House to Probe Alleged Suspension of Female Cadets’ Admission into NDA


• Queries Second Niger Bridge, Lagos-Ibadan expressway contracts

James Emejo in Abuja

The House of Representatives Thursday waded into the controversy over the alleged suspension of admission of female cadets into the Nigerian Defence Academy (NDA) by the military and mandated its Committees on Defence, Army, Navy and Air Force to investigate the matter.
The House’s intervention came on the heels of a motion on the need to halt the proposed plan to stop the admission of combatant female cadets into the NDA, sponsored by Hon. Omosede Igbinedion (PDP, Edo).

The media was agog on Monday with the news of the decision of the Armed Forces Council to suspend the policy of admitting female cadets into the combatant arm of the military.
The decision was said to have been taken during the council’s meeting presided over by President Muhammadu Buhari.
The policy was initiated by the administration of former President Goodluck Jonathan in 2011.

Although the Director of Defence Information, Maj-Gen John Enenche, in a statement on Tuesday denied that there had been a policy reversal, describing the news as “an act of disinformation to the general public by mischievous individuals”, the House insisted Thursday that the alleged proposal should be investigated.
Moving her motion, Omosede argued that the plan was against the affirmative action for women, urging the military to reconsider its position.

According to her, besides the fact that the Nigerian constitution frowns upon discriminatory practices against persons, Nigeria is a signatory to the Beijing Declaration of 1995 and the Follow Up Summit on Strengthening the Institutional Arrangements for Support of Gender Equality and Empowerment of Women, which also coincided with Agenda 113 of the 7th Session of the United Nations General Assembly of 2012.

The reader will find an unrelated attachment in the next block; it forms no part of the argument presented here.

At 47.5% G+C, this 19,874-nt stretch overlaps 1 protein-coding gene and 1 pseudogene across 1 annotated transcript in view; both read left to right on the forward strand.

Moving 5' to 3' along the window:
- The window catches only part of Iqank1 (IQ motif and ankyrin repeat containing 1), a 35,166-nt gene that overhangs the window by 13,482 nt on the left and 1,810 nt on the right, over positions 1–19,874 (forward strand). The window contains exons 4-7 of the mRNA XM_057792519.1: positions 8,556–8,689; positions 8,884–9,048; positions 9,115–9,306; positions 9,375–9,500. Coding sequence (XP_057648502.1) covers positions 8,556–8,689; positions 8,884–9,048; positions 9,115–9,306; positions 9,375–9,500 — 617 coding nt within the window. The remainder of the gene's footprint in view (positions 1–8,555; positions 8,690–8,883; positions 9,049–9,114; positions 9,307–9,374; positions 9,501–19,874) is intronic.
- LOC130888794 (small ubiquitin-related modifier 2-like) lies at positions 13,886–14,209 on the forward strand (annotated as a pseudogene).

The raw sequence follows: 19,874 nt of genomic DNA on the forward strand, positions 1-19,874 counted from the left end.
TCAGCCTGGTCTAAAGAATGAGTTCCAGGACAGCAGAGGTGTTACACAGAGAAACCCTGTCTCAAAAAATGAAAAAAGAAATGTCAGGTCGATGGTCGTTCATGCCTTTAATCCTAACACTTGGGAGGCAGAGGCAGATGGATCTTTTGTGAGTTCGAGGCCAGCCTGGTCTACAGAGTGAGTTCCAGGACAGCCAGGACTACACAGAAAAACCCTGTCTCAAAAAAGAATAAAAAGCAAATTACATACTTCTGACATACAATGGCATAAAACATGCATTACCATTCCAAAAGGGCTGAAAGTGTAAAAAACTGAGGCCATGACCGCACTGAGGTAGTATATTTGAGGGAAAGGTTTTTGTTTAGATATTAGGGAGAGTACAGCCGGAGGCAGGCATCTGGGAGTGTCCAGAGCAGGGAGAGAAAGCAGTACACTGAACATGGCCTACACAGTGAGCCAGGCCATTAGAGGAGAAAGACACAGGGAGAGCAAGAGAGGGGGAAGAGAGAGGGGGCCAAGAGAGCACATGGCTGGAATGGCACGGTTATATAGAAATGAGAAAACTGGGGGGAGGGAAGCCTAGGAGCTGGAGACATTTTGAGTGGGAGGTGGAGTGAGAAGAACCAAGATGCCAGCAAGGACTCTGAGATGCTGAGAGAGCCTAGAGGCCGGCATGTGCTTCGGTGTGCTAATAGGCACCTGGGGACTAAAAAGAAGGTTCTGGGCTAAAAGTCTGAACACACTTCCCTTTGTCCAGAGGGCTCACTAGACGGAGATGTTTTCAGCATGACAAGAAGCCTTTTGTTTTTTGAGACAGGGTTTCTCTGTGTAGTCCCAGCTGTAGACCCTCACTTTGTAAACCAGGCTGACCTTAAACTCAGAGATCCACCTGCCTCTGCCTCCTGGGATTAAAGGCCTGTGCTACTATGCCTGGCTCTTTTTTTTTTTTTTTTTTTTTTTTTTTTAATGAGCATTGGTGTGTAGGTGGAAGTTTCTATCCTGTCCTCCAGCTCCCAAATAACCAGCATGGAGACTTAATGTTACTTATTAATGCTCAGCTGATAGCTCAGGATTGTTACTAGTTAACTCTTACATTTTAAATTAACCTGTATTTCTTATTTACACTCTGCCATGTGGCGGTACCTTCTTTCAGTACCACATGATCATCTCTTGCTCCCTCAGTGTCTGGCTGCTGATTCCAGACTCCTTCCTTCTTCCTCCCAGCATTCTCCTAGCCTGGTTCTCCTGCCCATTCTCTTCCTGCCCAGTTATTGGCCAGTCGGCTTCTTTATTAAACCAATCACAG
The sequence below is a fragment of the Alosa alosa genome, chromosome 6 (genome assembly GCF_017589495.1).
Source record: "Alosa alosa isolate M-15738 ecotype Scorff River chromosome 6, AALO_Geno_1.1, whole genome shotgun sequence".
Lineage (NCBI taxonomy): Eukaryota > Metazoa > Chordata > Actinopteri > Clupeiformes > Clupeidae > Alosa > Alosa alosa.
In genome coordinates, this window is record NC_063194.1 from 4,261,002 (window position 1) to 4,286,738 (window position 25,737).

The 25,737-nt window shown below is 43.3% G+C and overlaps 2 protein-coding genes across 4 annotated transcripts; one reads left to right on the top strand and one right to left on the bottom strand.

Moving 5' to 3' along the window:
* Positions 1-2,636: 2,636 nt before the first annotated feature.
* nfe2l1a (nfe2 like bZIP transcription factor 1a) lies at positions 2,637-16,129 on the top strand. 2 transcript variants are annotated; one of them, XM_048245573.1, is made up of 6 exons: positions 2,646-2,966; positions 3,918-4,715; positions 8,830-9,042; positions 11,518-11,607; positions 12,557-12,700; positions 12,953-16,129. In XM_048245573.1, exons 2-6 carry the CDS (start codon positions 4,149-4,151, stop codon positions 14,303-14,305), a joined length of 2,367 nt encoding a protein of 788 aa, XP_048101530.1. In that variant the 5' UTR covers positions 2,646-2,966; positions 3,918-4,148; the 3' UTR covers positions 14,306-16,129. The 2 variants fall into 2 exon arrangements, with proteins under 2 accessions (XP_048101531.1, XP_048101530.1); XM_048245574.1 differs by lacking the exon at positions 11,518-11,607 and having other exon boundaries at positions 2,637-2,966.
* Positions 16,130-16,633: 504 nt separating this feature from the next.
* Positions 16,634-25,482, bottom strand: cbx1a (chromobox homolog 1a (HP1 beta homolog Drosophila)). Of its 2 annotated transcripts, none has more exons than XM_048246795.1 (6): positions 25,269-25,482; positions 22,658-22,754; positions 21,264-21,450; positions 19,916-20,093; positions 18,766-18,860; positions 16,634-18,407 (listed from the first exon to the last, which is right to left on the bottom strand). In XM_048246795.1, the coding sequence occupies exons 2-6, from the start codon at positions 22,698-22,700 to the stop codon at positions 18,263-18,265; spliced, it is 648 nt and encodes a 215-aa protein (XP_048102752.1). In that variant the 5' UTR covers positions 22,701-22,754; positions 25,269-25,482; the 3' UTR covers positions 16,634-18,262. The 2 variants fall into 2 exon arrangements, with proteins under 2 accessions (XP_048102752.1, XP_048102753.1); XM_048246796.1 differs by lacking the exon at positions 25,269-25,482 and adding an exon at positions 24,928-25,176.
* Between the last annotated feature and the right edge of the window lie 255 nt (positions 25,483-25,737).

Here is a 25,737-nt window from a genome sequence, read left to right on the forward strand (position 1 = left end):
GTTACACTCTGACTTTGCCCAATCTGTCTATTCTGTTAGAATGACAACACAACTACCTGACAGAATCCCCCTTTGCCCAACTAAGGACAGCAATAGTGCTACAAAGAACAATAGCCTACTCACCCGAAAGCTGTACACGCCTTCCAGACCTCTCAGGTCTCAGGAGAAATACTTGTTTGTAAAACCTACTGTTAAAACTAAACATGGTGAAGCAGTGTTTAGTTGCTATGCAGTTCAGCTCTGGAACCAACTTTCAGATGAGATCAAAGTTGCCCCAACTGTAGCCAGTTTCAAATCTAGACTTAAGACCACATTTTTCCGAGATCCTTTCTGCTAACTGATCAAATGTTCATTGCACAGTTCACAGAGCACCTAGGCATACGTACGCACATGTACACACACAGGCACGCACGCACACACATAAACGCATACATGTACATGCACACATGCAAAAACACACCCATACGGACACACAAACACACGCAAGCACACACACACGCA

She said: “Affirmative Action means positive steps be taken to increase the representation of women and minorities in areas of employment, education and all such other areas from which they have historically been excluded.”
She noted that if media reports were found to be true, it would amount to a major policy reversal of monumental proportion and a setback because scrapping the course for women would deny them the opportunity of heading any arm of the Nigerian military.

The committee was handed four weeks to conclude its findings and report back to the House for further legislative action.
In another development, the House also mandated its Committee on Works to investigate the nature of contracts and concession arrangements on the Second Niger Bridge as well as the Lagos-Ibadan Expressway.
It, however, urged the Ministry of Power, Works and Housing to include funds in the 2018 budget for the completion of the projects.

The resolution followed a motion on the need to investigate the nature of the contract and/or concession agreement on the Second Niger Bridge and the Lagos-Ibadan Expressway, which was moved by Hon. Solomon Maren (PDP, Plateau).
He said unless the projects were completed, commuters would continue to experience difficulties in transportation.
According to him, “Contracts for the construction of the Second Niger Bridge and reconstruction of the Lagos-Ibadan Expressway have continued to feature in the annual budgets without any seeming signs of their completion or the amount required to do so.”

He expressed concern at the recent submission of the Minister of Power, Works and Housing, Mr. Babatunde Fashola, while commenting on the 2017 Appropriation Act, that monies for the projects were reduced and might become elephant projects as they were not under any concession or public private partnership (PPP) arrangement.
He also said the Nigeria Sovereign Investment Authority (NSIA) had spent about N18 billion on the Second Niger Bridge as the financier during its early stages.
He said the completion of the projects was pivotal to national development as they had the potential to douse tension across the country, especially in the face of widespread agitations for restructuring of the country and separation by some pressure group.

Maren raised concern over the manner of the execution of the projects, which he said was not in accordance with defined methods for executing projects and/or contracting procedures.
Debating the motion, Hon. Mohammed Sani (APC, Bauchi) said it was imperative to ascertain whether the projects were concessioned or subsumed under direct funding by the federal government.
The House then concluded that the Lagos-Ibadan expressway was under a concession arrangement, unlike the Second Niger Bridge.

Hon. Aliyu Madaki (APC, Kano) said: “There is a concession agreement which was signed on the Lagos-Ibadan expressway in the previous government of President Jonathan, which I believe is still binding on this government.”
Presiding, the Deputy Speaker, Hon. Yussuff Lasun, asked the Committee on Works to investigate the nature of the contracts and concession arrangements and report back within four weeks for further legislative action.